The next few photos date to June 6th 1970 and are of “RAF West Drayton”. Note are the iconic Trim phones in pictures 2 and 3.

John A Baker sent in several comments When stage one mediator took over from stage 1/2. The FIR moved along the corridor (towards the military end), and the Civil & Mil FIR’s were in the same room. Later the FIR moved into an area off the main ops room (behind the CLN sector).

low-flying

RW15

Probably the ‘low flying cell’

west-drayton-fir

RW16

This shows the FIR room before the civil suites were occupied. Far end is the military FIR. The other boards are the Civil FIR (abt 1971).  Once occupied it had a large sofa on the right hand side. This was ideal for a ‘kip’, rather than taking the long walk to the canteen !

RAF West Drayton June 6th 1970 (4)RW17

mil-fir

RW17a  close up of the Mil FIR boards

teleprinter-room

RW17b RAFAN traffic office 3rd floor, April 1970

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RW17c

raf-air-movements-wd-2

RW17d

below The next two are the LATCC Club – situated over the canteen.

RAF West Drayton June 6th 1970 (3)RW18

rest/reading/quiet/newspaper room

RAF West Drayton June 6th 1970 (2)RW19

this is the bar/snooker room

RAF West Drayton June 6th 1970 (1)RW20

RAF West Drayton June 6th 1970 (6)RW21

9 thoughts on “LATCC (Mil) and RAF West Drayton”

  1. My first job with Plessey back in 1965 was making a touch input display.. one of those shown in the pictures above. It used circuit boards designed for the XL4 computers (part of PLCS/Linesman)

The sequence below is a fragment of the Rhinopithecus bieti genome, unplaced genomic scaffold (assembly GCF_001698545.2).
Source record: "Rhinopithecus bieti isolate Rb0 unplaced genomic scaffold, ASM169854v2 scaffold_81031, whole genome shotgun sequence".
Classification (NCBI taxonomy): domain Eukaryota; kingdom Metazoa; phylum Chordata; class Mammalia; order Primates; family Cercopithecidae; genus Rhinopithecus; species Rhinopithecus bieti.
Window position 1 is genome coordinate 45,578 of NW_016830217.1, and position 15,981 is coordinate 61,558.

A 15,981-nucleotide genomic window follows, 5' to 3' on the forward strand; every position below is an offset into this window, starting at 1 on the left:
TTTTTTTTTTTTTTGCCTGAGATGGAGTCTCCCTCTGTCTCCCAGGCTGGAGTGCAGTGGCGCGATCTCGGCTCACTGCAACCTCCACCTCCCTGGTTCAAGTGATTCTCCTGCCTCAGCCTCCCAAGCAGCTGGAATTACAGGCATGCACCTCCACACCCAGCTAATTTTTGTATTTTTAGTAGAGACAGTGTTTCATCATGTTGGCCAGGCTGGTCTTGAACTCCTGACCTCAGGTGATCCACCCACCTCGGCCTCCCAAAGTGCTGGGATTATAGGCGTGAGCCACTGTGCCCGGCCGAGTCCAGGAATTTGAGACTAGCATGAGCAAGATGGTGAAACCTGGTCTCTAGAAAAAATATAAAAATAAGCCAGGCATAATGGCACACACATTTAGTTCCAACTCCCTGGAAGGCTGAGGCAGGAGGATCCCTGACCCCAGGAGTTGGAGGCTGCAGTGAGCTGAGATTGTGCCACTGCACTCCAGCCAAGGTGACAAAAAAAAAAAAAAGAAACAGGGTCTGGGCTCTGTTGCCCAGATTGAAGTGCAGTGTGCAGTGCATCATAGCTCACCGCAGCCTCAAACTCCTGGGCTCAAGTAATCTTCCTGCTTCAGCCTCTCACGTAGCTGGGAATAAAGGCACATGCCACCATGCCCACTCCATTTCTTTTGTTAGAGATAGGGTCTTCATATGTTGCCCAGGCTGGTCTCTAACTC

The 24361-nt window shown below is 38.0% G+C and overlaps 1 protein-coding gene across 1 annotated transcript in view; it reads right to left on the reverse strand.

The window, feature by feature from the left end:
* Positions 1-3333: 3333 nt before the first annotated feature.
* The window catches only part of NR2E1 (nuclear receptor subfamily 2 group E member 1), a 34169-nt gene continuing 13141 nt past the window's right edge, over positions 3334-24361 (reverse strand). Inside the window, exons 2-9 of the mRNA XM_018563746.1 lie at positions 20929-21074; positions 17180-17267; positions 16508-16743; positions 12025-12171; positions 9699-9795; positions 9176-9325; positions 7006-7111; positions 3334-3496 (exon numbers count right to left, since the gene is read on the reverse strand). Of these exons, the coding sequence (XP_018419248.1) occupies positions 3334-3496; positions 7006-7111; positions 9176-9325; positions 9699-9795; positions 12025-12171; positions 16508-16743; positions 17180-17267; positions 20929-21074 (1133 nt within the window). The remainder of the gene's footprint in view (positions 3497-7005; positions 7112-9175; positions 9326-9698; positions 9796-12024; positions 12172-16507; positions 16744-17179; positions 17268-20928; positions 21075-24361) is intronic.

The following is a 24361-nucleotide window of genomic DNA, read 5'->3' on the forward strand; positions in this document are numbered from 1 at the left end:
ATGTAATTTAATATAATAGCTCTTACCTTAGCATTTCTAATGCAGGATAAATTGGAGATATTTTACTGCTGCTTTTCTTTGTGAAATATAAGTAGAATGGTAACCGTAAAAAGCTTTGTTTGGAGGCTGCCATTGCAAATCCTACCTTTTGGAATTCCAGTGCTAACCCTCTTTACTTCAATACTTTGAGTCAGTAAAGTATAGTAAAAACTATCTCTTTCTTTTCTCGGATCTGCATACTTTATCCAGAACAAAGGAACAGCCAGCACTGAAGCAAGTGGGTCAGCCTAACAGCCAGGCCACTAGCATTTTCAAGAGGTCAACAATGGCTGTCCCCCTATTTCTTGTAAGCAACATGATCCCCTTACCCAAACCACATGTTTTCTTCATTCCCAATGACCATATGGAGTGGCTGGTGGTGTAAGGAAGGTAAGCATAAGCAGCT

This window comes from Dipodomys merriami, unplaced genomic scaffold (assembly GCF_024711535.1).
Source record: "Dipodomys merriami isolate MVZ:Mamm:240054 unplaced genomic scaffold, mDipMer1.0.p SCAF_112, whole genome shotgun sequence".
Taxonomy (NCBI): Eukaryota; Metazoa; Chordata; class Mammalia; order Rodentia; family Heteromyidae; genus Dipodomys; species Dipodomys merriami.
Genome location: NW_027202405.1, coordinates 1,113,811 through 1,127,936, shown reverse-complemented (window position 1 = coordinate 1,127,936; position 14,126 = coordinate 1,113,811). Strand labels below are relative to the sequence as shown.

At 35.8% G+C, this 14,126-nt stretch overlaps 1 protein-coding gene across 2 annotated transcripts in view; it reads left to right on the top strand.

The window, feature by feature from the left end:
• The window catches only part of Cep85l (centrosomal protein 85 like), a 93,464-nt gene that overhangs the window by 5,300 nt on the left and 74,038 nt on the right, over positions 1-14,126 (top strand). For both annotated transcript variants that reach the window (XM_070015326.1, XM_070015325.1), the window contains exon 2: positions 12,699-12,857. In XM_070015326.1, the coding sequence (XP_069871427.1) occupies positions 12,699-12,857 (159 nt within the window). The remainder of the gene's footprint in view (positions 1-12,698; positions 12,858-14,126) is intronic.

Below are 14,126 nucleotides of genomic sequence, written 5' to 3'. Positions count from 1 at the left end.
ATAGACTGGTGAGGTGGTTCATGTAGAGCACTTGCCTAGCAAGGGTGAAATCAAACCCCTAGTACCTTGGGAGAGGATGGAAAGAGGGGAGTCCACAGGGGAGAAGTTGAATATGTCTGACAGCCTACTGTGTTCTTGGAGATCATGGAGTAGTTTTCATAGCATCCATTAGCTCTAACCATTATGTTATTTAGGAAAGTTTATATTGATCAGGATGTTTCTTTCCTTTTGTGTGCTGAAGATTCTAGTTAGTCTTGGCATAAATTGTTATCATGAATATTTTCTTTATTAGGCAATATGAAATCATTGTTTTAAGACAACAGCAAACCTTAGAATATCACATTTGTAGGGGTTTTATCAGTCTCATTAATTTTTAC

Allan G3PIY

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      1. Not entirely sure what PLCS stood for Chris.
        When Plessey (or was it ATE) won the contract for Linesman in the 50s we opened a new factory in Cheapside, Liverpool called “Exchange Works”, a List X factory, and to hide the natue of the contract for which we made the computers, the job was called PLCS. A pure guess is it originated in the name PLesseyCheapSide but later it became something else whose name escapes me for the moment.
        http://www.radiomuseum.co.uk/Exchange%20Works.html
        Allan

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  2. Ref RW13 and RW14 – that is not RAF West Drayton. WD is in Middlesex Wing which used to parade at RAF Uxbridge (and now RAF Northolt). I worked at WD for 40+ years and I do not recognize the buildings in the picture. Neither were they at Uxbridge. The cadet’s squadron number in RW14 is ‘1087’ which is in Sussex Wing.

    In fact I still work on ‘RAF West Drayton’ as current Commanding Officer of the West Drayton Air Cadets, so can speak with some confidence. The West Drayton Air Cadet HQ is still MoD property – it was enclaved-off when the site was sold for housing.

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    1. Thanks Chris

      I’ve gone back to the original official photo and the wording comes from the printed legend on the reverse. Guess we’ll just have to wait for an ID of the location

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      1. Fair enough – but I know I’m right! If anyone knows where Sussex Wing is headquartered that would be a clue.